As unprepared as I was, Doug very kindly lent me his wellington boots to wade out in. With my Elinchrom Quadra kit on the nearby dry bank and the fact my boots were now filling up with water, the distance we could head out was limited. Doug found that he was too buoyant to get any lower in the water level, and proceeded to weight himself down with large rocks placed on his legs! Kind passers by helpfully held my Deep Octa as it started to take on the properties of a kite in the wind. Trying my best to lean over and get my 5D Mark II as close to the water level as I dare, without filling up my boots with any more water it made the shoot a challenge.
Ironically, I think I ended up wetter than Doug did. I cannot thank him enough for taking the time out of his busy schedule to feature in this series; he's an absolute legend! If your interested in learning more about Doug and his fascinating career, feel free to take a look at his website here. The next time your watching a documentary such as those listed above, you can think of Doug as he spends nearly ten man hours filming for one minutes worth of television.
I can thoroughly recommend his book "Freeze Frame - A wildlife cameraman's adventures on ice", packed full with 35 years worth of unseen imagery, thoughts, tales, and insights from the far ends of the earth. Jokingly, as we parted company Doug mentioned the next time we shoot it should be underwater... More than happy to take you up on that offer! :)
His accolades boast becoming a world rowing medallist in the lightweight men's four for both 2010 and 2011. This time however, Chris Bartley is aiming for gold at the London 2012 Olympics.
Chris is another olympic hopeful who i've been privileged enough to meet and photograph as part of the "I Am..." Series. In the space of 24 hours, we arranged to meet at the Borlase Boat Club near Marlow where Chris both works and trains. As we were photographing on a launch which was in constant use, I decided to keep things simple and make one light portraits. With the club being supported by 2XU Clothing and Hudson Sculls, Chris was quick to get changed and step in front of the camera.
Given the recent bout of sunny weather, I used my all time favourite setup. An Elinchrom Quadra system combined with a Deep Octa, Tiffen 77mm VariND filter and a low aperture lens. I used a number of different diffusion setups with the Deep Octa, making it one of the most versatile pieces of equipment I own.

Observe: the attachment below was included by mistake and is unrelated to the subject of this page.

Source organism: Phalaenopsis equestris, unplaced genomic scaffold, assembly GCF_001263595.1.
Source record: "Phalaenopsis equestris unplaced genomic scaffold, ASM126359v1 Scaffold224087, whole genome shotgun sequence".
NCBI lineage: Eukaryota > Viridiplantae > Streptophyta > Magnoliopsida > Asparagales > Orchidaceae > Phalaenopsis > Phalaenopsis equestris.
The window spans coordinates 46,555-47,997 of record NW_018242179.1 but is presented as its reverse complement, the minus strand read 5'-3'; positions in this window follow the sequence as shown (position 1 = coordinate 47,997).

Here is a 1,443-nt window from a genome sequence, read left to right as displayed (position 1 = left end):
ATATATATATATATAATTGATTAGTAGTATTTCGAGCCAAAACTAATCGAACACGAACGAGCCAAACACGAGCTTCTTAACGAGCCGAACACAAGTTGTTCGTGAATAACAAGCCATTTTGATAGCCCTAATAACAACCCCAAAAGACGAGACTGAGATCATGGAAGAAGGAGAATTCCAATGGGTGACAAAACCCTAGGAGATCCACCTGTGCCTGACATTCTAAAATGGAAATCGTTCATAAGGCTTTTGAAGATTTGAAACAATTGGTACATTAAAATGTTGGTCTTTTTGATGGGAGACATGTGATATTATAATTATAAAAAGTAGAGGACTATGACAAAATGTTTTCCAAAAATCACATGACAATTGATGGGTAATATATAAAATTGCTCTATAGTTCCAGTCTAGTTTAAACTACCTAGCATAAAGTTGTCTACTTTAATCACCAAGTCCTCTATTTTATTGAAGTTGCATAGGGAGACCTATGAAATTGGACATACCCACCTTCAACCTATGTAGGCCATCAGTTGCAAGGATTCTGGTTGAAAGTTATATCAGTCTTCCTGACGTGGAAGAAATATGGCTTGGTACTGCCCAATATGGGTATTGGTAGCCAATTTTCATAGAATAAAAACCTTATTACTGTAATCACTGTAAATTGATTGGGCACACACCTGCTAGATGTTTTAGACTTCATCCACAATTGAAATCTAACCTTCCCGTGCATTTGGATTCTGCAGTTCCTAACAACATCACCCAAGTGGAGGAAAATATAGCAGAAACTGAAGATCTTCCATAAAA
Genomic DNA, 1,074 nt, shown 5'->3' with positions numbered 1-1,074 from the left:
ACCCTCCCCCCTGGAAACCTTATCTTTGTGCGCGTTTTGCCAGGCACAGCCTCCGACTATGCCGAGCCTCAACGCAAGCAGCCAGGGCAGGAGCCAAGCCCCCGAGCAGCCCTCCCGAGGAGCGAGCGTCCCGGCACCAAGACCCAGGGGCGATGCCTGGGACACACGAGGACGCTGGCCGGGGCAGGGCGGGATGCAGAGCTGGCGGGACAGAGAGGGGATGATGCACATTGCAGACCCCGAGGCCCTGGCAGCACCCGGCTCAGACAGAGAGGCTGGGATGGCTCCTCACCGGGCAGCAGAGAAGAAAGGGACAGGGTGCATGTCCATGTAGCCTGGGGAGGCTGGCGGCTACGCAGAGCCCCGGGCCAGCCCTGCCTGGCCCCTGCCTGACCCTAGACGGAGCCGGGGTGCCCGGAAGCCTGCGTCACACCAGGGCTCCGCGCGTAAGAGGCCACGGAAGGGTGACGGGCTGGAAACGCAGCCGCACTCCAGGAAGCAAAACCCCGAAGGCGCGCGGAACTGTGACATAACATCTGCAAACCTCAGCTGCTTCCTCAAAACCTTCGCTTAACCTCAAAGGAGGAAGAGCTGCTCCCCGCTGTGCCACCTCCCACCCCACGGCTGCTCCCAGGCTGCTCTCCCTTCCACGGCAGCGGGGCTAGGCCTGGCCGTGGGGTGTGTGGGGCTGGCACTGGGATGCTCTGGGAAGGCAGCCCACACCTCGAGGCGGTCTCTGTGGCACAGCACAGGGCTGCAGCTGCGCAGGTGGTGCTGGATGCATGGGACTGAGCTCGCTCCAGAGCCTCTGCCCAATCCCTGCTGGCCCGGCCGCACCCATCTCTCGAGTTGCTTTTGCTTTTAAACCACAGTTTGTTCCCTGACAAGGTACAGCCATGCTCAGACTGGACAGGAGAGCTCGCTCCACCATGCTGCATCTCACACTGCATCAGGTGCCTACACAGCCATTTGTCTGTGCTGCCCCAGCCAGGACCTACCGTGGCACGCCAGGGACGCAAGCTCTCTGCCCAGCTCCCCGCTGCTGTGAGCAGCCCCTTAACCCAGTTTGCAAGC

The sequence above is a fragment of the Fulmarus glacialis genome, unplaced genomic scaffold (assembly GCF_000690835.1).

Chris is pictured in a single scull, however he is better known for competing (and achieving several gold medals) in the Lightweight Mens Four. After shooting some portraits on dry land it was time for Chris to get changed and hit the water.
With a whole host of titles under his belt, many years of experience and backed by Rampant Sporting, Chris is certainly a strong contender for this years games. Best of luck Chris!
If you can't stand the heat,
get out the kitchen...photograph it. I'd like to think I can cook, but when you spend five minutes in the company of a professional chef it dramatically brings you back down to earth with a bump.
In the idyllic setting of Potten End is Martins Pond, a friendly family run pub with a fast growing reputation for great food. Owners Melanie and Neil have developed an uncompromised commitment to flavour using the finest quality, fresh and locally sourced ingredients put together with a fine dining twist.
To say I enjoyed the experience of being in the buzz of a working kitchen is an understatement, and was thrilled to meet Andy Mayersbeth (head chef at Martins Pond) who showed the same kind of passion and devotion to food as I do photography. Watching somebody with this level of skill at work was a joy.
With the aim of creating environmental portraits, I wanted to depict the heated and pressurised environment a chef works in. Flambé, a technique Andy was only too happy to demonstrate as flames licked up the kitchen walls. Neil (owner and chef) meanwhile stands calm and proud in the foreground leaning on what I later found out to be a very expensive knife, oops. This image can be seen at the top of this post, and was created using two speedlites. A Canon 580EXII was placed camera left into a 38" Softbox with a 1/4 colour temperature orange gel whilst a 430EX speedlite hides out of shot, carefully positioned behind the left pillar to illuminate Andy, his mountain of fire and provide a rim on Neil's knife. All of these lights were triggered via the PocketWizard Flex system which makes setups like this quick and easy.
Despite the crazy atmosphere of a kitchen, the attention to detailed carried out by Neil's team is second to none which really shows the passion for their trade. Each dish is lovingly prepared and presented with absolute precision in a way that can only be described as art. Every plate that leaves the kitchen really does taste as good as it looks.
The pub itself dates back to 1924, however the actual site of the public house has been a source of hospitality since the 17th century. Under the watchful eye of Neil and Melanie the pub has undergone a recent transformation which sees customers attracted from far afield. I'll have to admit that one perk of this photoshoot was sampling the delights that come out of the Martins Pond kitchen in their recently refurbished dining room. The Sous Vide Beef was quite simply out of this world!
Interested in visiting Martins Pond? Check out their website here. The extensive hand selected wine list and local real ales are a great accompaniment to their menu, especially after you have walked through the beautiful surrounding area.
If you're interested in having your career featured for the "I Am..." series, feel free to get in touch. Thanks to Neil and Andy for taking time out to feature in this project. Look forward to having you on the website once it's launched.
Sunrise, 7am and 4th generation artisan baker Steven Oxford has already been working through the night to prepare Oxford's traditional English breads.